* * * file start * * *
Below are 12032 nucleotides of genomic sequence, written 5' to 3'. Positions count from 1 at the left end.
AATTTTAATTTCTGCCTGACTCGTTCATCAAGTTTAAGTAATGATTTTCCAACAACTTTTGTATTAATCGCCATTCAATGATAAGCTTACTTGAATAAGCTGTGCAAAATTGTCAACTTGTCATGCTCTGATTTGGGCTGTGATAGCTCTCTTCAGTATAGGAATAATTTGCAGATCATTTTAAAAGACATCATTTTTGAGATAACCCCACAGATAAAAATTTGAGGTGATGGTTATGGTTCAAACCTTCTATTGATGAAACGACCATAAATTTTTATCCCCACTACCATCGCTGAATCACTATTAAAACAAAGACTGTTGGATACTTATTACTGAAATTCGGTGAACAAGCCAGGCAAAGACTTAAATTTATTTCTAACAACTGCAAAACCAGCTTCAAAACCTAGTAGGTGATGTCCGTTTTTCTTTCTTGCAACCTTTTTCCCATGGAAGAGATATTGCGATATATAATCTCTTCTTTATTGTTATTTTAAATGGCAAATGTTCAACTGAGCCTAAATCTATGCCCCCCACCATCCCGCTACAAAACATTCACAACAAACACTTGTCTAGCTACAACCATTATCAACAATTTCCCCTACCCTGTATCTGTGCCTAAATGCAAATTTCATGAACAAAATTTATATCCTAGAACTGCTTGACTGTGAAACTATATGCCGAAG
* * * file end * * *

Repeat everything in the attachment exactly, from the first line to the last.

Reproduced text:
Below are 12032 nucleotides of genomic sequence, written 5' to 3'. Positions count from 1 at the left end.
AATTTTAATTTCTGCCTGACTCGTTCATCAAGTTTAAGTAATGATTTTCCAACAACTTTTGTATTAATCGCCATTCAATGATAAGCTTACTTGAATAAGCTGTGCAAAATTGTCAACTTGTCATGCTCTGATTTGGGCTGTGATAGCTCTCTTCAGTATAGGAATAATTTGCAGATCATTTTAAAAGACATCATTTTTGAGATAACCCCACAGATAAAAATTTGAGGTGATGGTTATGGTTCAAACCTTCTATTGATGAAACGACCATAAATTTTTATCCCCACTACCATCGCTGAATCACTATTAAAACAAAGACTGTTGGATACTTATTACTGAAATTCGGTGAACAAGCCAGGCAAAGACTTAAATTTATTTCTAACAACTGCAAAACCAGCTTCAAAACCTAGTAGGTGATGTCCGTTTTTCTTTCTTGCAACCTTTTTCCCATGGAAGAGATATTGCGATATATAATCTCTTCTTTATTGTTATTTTAAATGGCAAATGTTCAACTGAGCCTAAATCTATGCCCCCCACCATCCCGCTACAAAACATTCACAACAAACACTTGTCTAGCTACAACCATTATCAACAATTTCCCCTACCCTGTATCTGTGCCTAAATGCAAATTTCATGAACAAAATTTATATCCTAGAACTGCTTGACTGTGAAACTATATGCCGAAG